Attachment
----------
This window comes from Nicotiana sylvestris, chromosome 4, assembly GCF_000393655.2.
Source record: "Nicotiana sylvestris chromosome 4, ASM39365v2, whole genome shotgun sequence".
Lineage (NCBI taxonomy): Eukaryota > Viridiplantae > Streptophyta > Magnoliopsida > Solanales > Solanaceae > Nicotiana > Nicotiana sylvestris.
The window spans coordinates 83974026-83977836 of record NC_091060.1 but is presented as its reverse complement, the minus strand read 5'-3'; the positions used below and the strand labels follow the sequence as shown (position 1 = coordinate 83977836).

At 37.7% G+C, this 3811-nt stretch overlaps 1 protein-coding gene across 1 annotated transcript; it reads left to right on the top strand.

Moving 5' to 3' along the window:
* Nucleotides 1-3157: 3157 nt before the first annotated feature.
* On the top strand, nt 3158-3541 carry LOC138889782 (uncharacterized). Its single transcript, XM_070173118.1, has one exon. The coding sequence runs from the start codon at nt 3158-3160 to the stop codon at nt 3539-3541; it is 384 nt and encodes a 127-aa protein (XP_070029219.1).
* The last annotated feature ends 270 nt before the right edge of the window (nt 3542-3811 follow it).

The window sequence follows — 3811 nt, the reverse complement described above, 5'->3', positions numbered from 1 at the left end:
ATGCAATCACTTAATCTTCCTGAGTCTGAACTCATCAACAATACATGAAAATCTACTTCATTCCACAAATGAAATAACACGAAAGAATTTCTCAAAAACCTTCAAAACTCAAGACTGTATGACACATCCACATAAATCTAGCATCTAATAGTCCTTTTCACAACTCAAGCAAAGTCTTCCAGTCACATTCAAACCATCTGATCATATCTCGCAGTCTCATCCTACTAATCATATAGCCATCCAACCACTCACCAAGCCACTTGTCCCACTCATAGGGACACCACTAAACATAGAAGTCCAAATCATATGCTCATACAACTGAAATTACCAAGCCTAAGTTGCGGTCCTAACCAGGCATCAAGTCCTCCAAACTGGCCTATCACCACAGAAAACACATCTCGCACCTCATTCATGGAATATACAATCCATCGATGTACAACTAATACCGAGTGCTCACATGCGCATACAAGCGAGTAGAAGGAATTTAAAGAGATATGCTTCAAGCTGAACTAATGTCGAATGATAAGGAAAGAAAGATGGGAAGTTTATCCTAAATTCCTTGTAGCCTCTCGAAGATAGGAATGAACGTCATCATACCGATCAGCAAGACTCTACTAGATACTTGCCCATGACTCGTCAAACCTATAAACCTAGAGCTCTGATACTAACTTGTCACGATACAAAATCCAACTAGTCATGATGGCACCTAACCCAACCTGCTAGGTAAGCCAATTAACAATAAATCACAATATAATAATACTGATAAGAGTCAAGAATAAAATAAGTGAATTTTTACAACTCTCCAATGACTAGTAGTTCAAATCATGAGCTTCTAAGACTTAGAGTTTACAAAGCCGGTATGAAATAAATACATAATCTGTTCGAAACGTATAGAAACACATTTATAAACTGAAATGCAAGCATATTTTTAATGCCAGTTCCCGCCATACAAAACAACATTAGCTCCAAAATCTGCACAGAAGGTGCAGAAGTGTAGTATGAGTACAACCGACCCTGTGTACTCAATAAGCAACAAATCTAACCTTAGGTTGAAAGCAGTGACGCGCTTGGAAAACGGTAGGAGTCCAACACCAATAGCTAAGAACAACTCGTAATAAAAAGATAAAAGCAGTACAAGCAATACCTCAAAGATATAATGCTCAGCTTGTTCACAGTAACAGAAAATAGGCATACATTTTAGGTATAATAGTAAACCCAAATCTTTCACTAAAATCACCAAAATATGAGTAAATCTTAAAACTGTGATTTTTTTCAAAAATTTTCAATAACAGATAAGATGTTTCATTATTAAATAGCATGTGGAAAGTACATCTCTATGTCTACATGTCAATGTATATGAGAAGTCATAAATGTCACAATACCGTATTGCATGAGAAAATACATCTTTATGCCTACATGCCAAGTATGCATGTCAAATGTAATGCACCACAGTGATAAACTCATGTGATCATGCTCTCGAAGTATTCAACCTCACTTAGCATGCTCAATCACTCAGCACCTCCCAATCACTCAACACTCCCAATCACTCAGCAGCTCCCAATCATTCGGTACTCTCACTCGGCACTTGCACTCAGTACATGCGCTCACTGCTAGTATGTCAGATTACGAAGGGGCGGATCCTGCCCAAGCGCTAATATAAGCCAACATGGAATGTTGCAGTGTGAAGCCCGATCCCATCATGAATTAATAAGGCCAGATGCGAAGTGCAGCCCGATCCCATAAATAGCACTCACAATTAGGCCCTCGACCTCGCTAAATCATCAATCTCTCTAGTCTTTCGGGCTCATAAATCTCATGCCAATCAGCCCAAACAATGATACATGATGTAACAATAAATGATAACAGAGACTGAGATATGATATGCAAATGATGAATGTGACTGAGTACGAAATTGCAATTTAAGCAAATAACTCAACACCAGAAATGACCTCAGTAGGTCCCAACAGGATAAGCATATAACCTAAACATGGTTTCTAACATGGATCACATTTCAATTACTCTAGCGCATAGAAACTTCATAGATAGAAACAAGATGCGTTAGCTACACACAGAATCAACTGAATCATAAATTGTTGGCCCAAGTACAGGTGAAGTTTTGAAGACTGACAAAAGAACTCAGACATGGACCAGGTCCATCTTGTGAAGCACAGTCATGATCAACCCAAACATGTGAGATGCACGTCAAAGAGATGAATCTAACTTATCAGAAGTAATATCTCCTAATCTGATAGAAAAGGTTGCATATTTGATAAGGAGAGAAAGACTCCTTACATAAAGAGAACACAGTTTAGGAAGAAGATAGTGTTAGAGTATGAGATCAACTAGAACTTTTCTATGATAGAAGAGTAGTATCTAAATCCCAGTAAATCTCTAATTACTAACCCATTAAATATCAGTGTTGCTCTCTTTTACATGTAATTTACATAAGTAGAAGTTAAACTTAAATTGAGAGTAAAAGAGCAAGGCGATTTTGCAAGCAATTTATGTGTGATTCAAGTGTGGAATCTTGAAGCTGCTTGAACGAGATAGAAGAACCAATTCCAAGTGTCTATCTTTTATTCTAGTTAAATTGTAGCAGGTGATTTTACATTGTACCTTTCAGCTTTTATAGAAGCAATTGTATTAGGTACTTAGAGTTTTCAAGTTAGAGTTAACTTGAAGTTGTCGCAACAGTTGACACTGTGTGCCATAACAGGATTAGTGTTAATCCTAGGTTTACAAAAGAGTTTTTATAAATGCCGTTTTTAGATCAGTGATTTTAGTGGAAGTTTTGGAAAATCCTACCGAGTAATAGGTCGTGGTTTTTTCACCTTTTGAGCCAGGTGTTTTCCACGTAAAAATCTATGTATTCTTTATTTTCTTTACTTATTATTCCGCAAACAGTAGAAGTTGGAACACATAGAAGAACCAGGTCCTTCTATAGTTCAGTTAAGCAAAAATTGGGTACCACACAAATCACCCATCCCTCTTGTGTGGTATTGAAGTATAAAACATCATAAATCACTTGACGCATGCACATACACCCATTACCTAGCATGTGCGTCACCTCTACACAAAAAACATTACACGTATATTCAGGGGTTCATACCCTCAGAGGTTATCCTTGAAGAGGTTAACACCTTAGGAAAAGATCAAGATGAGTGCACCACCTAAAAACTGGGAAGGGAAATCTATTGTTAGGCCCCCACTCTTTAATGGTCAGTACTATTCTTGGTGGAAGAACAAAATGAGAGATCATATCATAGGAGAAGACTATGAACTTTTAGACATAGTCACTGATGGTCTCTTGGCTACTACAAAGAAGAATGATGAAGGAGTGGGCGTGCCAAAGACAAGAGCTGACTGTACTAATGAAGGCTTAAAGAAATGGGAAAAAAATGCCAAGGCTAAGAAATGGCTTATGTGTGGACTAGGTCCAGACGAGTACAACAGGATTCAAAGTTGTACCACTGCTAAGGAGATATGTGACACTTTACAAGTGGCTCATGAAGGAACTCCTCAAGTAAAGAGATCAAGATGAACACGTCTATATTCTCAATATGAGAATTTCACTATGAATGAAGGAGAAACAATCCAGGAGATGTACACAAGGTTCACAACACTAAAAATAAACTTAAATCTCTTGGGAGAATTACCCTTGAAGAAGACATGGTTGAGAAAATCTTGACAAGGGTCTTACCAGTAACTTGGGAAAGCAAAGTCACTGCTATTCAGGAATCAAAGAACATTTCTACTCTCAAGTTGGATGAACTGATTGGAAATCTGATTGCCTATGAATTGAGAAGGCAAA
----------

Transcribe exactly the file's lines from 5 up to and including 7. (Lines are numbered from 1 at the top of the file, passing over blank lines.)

At 37.7% G+C, this 3811-nt stretch overlaps 1 protein-coding gene across 1 annotated transcript; it reads left to right on the top strand.

Moving 5' to 3' along the window:
* Nucleotides 1-3157: 3157 nt before the first annotated feature.